The Mets' ace improved his pacing and stamina to blank the Rockies on Wednesday night.
The Wednesday Takeaway Matt Harvey has enjoyed a rather spectacular first year in the majors, but somehow, the Mets ace had never shut out a team before Wednesday night (though he did throw nine scoreless on May 7 in a game it took the Mets 10 innings to win). He emphatically ended that drought against the Rockies, puzzling hitters throughout nine innings as New York earned a 5-0 victory. Though the National League’s current strikeout leader didn’t put up his usually gaudy total in that category, fanning just six batters, this performance was a real gem.
The right-hander never looked uncomfortable as the Rockies struggled to muster anything offensively, failing to get a runner into scoring position until the ninth inning. Harvey can be excused for that, too, considering the only reason Charlie Blackmon got to second base was fielder’s indifference prior to the game’s final out. Needing to get that last batter to complete the shutout, Harvey forced Troy Tulowitzki to pop up to second base.
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How does the first calendar year of Matt Harvey's career stack up to those of other fast starters?
On Friday night, Matt Harvey held the Nationals to one unearned run over eight innings, walking one and striking out seven to lower his ERA to 2.11. That outing closed the book on his first calendar year in the majors; the previous July 26th, Harvey had debuted against the Diamondbacks, holding them scoreless for 5 1/3 and fanning 11. There’s no particular reason to draw a line after a pitcher’s first calendar year—it’s not a completely arbitrary endpoint, but it’s close—but compartmentalizing helps us humans make sense of things. So with Matt Harvey mania in full swing, the one-year mark seems like as good a time as any to see how Harvey stacks up historically, and what that might mean.
This is a list of the best first calendar years for pitchers since 1950, sorted by PWARP. That’s just the pitching component of WARP, so Harvey doesn’t get credit for the extra half win or so he earned by going 6-for-18 at the plate last season. (He’s 5-for-48 this year.) Debut year age is seasonal age, or age as of July 1 of each player's rookie season. Fair RA is a measure of pitching quality scaled to run average, not ERA, and considers sequencing, base-out state, batted-ball distribution, and team defense. Fair RA+ is Fair RA relative to the league; 100 is league average, so the higher the number, the better. Each pitcher’s career PWARP is included on the right.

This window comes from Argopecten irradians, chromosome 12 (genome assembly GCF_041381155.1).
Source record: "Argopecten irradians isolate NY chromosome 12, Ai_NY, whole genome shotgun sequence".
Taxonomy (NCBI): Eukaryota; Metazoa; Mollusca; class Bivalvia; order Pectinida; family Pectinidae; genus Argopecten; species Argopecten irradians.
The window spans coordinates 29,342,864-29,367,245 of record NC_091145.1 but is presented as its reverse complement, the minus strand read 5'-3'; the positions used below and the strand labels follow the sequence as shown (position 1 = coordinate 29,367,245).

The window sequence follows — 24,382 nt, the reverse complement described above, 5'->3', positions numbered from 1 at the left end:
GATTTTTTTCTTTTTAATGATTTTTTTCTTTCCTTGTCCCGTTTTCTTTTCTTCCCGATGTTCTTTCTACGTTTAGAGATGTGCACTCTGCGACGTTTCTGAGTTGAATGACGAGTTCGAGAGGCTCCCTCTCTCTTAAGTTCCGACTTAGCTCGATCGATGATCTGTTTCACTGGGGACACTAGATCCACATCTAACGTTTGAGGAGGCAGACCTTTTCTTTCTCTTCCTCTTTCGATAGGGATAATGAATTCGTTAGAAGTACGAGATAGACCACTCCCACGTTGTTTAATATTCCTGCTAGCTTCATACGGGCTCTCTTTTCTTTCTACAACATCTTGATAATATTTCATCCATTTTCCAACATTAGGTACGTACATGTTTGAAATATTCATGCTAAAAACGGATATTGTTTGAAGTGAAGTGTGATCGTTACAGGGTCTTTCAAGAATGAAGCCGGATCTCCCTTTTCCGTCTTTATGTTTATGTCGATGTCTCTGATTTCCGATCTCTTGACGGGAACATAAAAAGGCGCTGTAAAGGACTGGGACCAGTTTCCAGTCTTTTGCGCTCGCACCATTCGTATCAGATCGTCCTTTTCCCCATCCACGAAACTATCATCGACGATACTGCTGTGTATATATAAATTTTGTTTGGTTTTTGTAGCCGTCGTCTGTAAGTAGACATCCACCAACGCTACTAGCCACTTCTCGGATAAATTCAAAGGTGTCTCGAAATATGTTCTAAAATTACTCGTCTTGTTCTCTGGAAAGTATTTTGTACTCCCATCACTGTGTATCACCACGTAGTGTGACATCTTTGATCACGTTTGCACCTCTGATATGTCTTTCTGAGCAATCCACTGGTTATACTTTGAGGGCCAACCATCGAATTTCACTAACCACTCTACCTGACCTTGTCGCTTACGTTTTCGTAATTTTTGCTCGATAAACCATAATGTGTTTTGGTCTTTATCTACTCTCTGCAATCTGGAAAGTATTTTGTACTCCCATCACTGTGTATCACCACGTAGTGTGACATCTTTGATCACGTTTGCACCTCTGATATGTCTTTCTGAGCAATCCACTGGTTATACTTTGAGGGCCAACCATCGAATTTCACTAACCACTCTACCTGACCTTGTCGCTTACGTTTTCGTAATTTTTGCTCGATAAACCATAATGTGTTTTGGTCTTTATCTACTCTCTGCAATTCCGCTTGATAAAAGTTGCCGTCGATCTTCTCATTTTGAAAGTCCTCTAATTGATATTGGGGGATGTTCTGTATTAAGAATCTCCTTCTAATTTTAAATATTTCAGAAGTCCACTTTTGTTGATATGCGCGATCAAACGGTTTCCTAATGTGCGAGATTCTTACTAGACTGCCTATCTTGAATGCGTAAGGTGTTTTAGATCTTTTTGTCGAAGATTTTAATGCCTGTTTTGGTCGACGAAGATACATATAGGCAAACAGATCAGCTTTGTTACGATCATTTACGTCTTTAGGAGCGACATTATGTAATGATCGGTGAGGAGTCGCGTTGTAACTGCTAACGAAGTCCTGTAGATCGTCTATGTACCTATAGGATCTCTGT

Did the starters and relievers who worked in the Futures Game and the All-Star Game enjoy velocity bumps? Harry digs into the PITCHf/x data for the answer.
Pitching ruled the All-Star break. The Futures Game featured a gaggle of power arms and a grand total of six runs. And that was twice the output of the main event, where the National League's best failed to score a run. Mariano Rivera made an emotional appearance. And, in the Home Run Derby, Ron Harper showed off a cutter of his own.
I have a confession to make: I think the Futures Game is the best part of the All-Star break.
One of baseball's most dominant pitchers versus baseball's worst batters.
PECOTA ran a bit more than 1,000 hitter projections for 2013. The worst line it forecast was a .177/.205/.245 line from Elier Hernandez, an 18-year-old who had just hit .208/.256/.280 in short-season ball. The next worst was for Gabriel Rosa, who had just hit .245/.314/.406 in the Arizona instructional league, and who was forecast to hit .171/.200/.251. The average pitcher this year has hit .133/.162/.180, well below either player’s forecast.
So let’s take PECOTA’s word for it, and accept that major-league pitchers are, generally, worse hitters than every hitter in the majors, and every hitter in the high minors, and if not every hitter in the low minors then most. Let’s say they’re worse than every hitter in Nippon Professional Baseball, and every hitter in the Mexican League. Let’s further assume that they’re worse than a large number of hitters who have washed out of the minors because, through positional inflexibility and unsexy ages and generally limited upside and utility, are no longer allowed to take up organizational space—all the Eddy Martinez Esteves out there. How many is that? Around 500 big leaguers, around 3,000 minor leaguers, no fewer than 1,000 players scattered around foreign professional leagues, certainly dozens if not more college kids, a handful of extremely advanced high schoolers, and the hundreds, perhaps thousands, of Eddy Martinez-Esteve desaparicidos. Let’s say that your average pitcher is the 10,000th-best hitter in the world.
Dissecting three matchups between two of baseball's most must-watch players.
On Friday, the pitcher with the second-best ERA in the NL took on the batter with the second-most home runs in the NL. Neither player was old enough to drink remember the TV show California Dreams. Because of the first sentence, and because of the second sentence, the two players might be the most Flip to Their Game players in baseball right now. Who would win the three matchups between Bryce Harper and Matt Harvey? Please don’t say “all of us,” please don’t say “all of us,” please don’t say “all of us,” please don’t say “all o
The two were drafted in the same first round, and the two debuted in the majors within a couple months of each other, so as you might imagine, they played in the same league a couple times as they moved up the ladder. Harper and Harvey both played in the Double-A Eastern League during the second half of 2011, and both played in the Triple-A International League to start the 2012 season. While they were in Triple-A, they faced off at least once, the video tells us. The super sexy conclusion: